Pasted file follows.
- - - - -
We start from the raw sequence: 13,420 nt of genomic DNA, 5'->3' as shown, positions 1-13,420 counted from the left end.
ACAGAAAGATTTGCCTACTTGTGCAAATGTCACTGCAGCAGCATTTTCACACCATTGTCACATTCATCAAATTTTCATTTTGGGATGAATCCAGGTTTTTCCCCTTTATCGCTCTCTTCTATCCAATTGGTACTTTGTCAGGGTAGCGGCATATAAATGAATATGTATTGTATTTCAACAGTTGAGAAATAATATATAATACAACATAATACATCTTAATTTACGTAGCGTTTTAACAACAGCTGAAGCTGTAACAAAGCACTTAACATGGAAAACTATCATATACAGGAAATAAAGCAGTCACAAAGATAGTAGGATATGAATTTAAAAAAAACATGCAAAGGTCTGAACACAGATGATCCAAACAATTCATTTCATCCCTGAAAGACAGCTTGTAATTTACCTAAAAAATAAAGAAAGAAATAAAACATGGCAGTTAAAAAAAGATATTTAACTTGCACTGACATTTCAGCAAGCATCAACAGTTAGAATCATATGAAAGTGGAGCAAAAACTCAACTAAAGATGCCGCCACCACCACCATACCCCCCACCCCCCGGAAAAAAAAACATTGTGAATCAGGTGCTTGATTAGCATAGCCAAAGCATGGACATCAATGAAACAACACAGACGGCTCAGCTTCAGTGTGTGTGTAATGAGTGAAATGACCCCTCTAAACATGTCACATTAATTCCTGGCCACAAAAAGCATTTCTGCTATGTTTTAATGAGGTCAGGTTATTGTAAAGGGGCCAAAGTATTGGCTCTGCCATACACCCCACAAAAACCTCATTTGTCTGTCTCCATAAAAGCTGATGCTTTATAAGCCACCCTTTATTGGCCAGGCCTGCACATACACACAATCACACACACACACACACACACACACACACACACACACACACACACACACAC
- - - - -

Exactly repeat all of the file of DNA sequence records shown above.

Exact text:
We start from the raw sequence: 13,420 nt of genomic DNA, 5'->3' as shown, positions 1-13,420 counted from the left end.
ACAGAAAGATTTGCCTACTTGTGCAAATGTCACTGCAGCAGCATTTTCACACCATTGTCACATTCATCAAATTTTCATTTTGGGATGAATCCAGGTTTTTCCCCTTTATCGCTCTCTTCTATCCAATTGGTACTTTGTCAGGGTAGCGGCATATAAATGAATATGTATTGTATTTCAACAGTTGAGAAATAATATATAATACAACATAATACATCTTAATTTACGTAGCGTTTTAACAACAGCTGAAGCTGTAACAAAGCACTTAACATGGAAAACTATCATATACAGGAAATAAAGCAGTCACAAAGATAGTAGGATATGAATTTAAAAAAAACATGCAAAGGTCTGAACACAGATGATCCAAACAATTCATTTCATCCCTGAAAGACAGCTTGTAATTTACCTAAAAAATAAAGAAAGAAATAAAACATGGCAGTTAAAAAAAGATATTTAACTTGCACTGACATTTCAGCAAGCATCAACAGTTAGAATCATATGAAAGTGGAGCAAAAACTCAACTAAAGATGCCGCCACCACCACCATACCCCCCACCCCCCGGAAAAAAAAACATTGTGAATCAGGTGCTTGATTAGCATAGCCAAAGCATGGACATCAATGAAACAACACAGACGGCTCAGCTTCAGTGTGTGTGTAATGAGTGAAATGACCCCTCTAAACATGTCACATTAATTCCTGGCCACAAAAAGCATTTCTGCTATGTTTTAATGAGGTCAGGTTATTGTAAAGGGGCCAAAGTATTGGCTCTGCCATACACCCCACAAAAACCTCATTTGTCTGTCTCCATAAAAGCTGATGCTTTATAAGCCACCCTTTATTGGCCAGGCCTGCACATACACACAATCACACACACACACACACACACACACACACACACACACACACACACACACAC